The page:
- Approach to governance after the establishment of an independent state?
There is no question that Toussaint's uncontested skills in governance were sorely missed at the dawn of a new era for newly emancipated former slave-objects, now considered free citizens. There is also no question that Dessalines, Christophe and Pétion had vastly different styles of governing and that they were gifted in different ways. There is no doubt that Haiti would have had a more glorious start if our Founding Fathers had managed peace between themselves and honored their commitments to serve under one political leadership (for a considerable number of years, at least) while establishing a model of succession other than the "ôtes-toi que je m'y mette" compulsion that took roots immediately in our political culture and led to the generalized mistrust and runaway political ambitions that have afflicted our nation's history.

Elements, inimical to Haiti because of their slave-holding or colonial interests, from France, England, Spain, Germany, and the United States came through as many doors as were left unguarded to contribute to our destabilization, as our gatekeepers busied themselves with plotting against each other.

What if…?
To speculate that any individual general's approach post the revolutionary period would have yielded more benefits to the Haitian people is frivolous because in reality none of the post-1804 and pre-Francois-Duvalier leaders was able to dominate the political landscape. As you say, we cannot rewrite History and if we could, it's highly improbable that we would have done better than our forefathers. Let's learn from their major successes and from their significant failures, and thank heaven for the lessons. With this knowledge, we can look forward and do what is in our power to do and do it well, because we too will be subjected to the scrutiny of future generations.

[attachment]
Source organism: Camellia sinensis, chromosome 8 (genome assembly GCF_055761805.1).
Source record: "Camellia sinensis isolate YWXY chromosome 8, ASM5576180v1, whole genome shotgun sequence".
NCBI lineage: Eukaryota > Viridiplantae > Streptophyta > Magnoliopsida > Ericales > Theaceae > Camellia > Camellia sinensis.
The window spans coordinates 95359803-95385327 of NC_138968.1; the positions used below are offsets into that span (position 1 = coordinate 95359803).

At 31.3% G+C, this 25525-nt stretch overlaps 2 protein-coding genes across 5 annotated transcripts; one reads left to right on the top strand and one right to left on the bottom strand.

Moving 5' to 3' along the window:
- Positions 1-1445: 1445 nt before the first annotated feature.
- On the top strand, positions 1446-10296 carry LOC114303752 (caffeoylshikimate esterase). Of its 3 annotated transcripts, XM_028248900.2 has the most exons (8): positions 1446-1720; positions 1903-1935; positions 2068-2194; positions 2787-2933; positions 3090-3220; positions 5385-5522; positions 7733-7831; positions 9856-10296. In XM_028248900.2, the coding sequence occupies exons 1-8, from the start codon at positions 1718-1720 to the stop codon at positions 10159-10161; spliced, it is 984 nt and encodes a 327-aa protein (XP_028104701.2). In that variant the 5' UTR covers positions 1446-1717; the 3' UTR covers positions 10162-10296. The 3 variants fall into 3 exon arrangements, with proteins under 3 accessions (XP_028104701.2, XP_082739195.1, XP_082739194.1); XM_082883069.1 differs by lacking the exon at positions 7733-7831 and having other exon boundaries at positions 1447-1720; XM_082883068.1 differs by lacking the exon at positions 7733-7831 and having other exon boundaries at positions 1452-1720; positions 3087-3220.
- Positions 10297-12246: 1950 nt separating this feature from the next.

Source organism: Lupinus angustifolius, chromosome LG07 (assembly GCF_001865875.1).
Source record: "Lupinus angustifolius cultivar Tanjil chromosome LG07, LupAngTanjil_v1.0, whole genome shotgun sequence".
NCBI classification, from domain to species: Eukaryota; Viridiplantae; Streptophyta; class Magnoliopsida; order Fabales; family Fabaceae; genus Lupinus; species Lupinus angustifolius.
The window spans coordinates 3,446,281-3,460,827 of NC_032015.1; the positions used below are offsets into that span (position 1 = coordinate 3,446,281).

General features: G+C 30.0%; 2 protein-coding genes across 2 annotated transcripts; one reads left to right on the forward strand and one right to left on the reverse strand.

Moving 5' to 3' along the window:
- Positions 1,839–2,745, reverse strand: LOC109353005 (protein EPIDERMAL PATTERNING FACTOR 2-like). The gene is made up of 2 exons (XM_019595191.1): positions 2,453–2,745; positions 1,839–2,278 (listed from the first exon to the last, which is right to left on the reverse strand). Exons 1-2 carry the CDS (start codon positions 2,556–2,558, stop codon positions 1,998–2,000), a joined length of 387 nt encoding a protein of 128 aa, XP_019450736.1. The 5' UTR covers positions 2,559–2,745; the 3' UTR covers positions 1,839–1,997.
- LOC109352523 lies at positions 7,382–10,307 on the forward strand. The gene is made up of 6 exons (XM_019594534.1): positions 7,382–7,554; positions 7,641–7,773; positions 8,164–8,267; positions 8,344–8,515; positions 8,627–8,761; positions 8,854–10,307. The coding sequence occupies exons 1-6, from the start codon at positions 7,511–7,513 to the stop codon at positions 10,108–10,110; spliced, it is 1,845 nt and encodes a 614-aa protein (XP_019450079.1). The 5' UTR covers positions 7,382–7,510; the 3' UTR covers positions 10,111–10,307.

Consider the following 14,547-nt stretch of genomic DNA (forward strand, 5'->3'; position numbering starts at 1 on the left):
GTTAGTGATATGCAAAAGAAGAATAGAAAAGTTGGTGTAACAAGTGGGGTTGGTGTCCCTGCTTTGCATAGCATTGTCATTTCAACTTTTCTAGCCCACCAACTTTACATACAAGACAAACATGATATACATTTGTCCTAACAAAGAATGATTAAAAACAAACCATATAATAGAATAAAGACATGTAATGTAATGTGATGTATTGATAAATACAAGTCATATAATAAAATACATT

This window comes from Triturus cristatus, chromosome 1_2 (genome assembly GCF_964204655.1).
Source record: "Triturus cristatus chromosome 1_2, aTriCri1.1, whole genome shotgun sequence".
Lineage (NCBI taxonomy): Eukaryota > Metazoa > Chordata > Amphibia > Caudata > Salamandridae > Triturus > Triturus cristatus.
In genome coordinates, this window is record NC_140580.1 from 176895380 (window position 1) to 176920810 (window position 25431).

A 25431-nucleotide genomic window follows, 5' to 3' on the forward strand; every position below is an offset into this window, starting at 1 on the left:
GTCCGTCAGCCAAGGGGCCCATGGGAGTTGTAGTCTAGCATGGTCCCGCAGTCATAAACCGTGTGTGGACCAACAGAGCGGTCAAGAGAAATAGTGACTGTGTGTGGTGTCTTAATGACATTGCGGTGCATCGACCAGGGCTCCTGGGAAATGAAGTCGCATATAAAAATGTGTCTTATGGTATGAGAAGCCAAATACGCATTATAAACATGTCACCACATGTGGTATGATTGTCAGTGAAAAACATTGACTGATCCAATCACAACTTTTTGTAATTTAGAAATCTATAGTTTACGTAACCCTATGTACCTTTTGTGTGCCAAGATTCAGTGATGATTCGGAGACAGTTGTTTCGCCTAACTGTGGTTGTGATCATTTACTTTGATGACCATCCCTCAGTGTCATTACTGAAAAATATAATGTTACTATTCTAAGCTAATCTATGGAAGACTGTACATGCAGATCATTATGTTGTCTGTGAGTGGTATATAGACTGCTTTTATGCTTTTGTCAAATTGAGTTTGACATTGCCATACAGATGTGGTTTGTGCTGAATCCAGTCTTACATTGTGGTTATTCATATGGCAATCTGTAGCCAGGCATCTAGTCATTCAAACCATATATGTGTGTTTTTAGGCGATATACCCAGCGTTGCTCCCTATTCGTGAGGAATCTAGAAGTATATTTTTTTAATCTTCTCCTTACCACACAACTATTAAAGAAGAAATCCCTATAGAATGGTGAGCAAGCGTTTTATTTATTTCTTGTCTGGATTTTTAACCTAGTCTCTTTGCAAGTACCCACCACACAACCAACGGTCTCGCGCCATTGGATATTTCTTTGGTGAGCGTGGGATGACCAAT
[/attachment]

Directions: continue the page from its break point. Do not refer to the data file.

Michael Deibert

Post by Michael Deibert » Mon Feb 05, 2007 6:02 am

Not M.I.A. Leonel, just busy! But thank you for the welcome!

All of the Haitian leaders were special characters, to be sure, as were many other figures in Haiti's history, but it is true, Toussaint seemed to be some special sort of magic.

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What if...

Post by Leoneljb » Fri Feb 16, 2007 8:45 am

Sometimes, I wonder if Toussaint were alive for a couple of years longer, what would have happened to Him or Haiti?

Would he be killed by one or all of his Generals who didn't like his approach to Independence?

Or, would He be able to deal with the Brits, Spanish and French altogether?

I believe that Toussaint's approach was, it won't be easy to jump from Slave to being Master... In other words, there are a lot things which could have been beneficial from those superpowers at that time.

I believe that it was the beginning of Industrialization! Would the Imperialists deal with a bunch of Slaves?

Well, anyway it is a lot of "What If".

Is Freedom (whatever it means) better than Mutual Respect or Acceptance?

Does Independence and Freedom coincide? Which is better?

For instance, your Son/Daughter is Free to choose His/her life. But, not Independent if He/She expects Money from You.

Haiti is Independent. But, I don't know about Freedom.

L'Union fait la Force,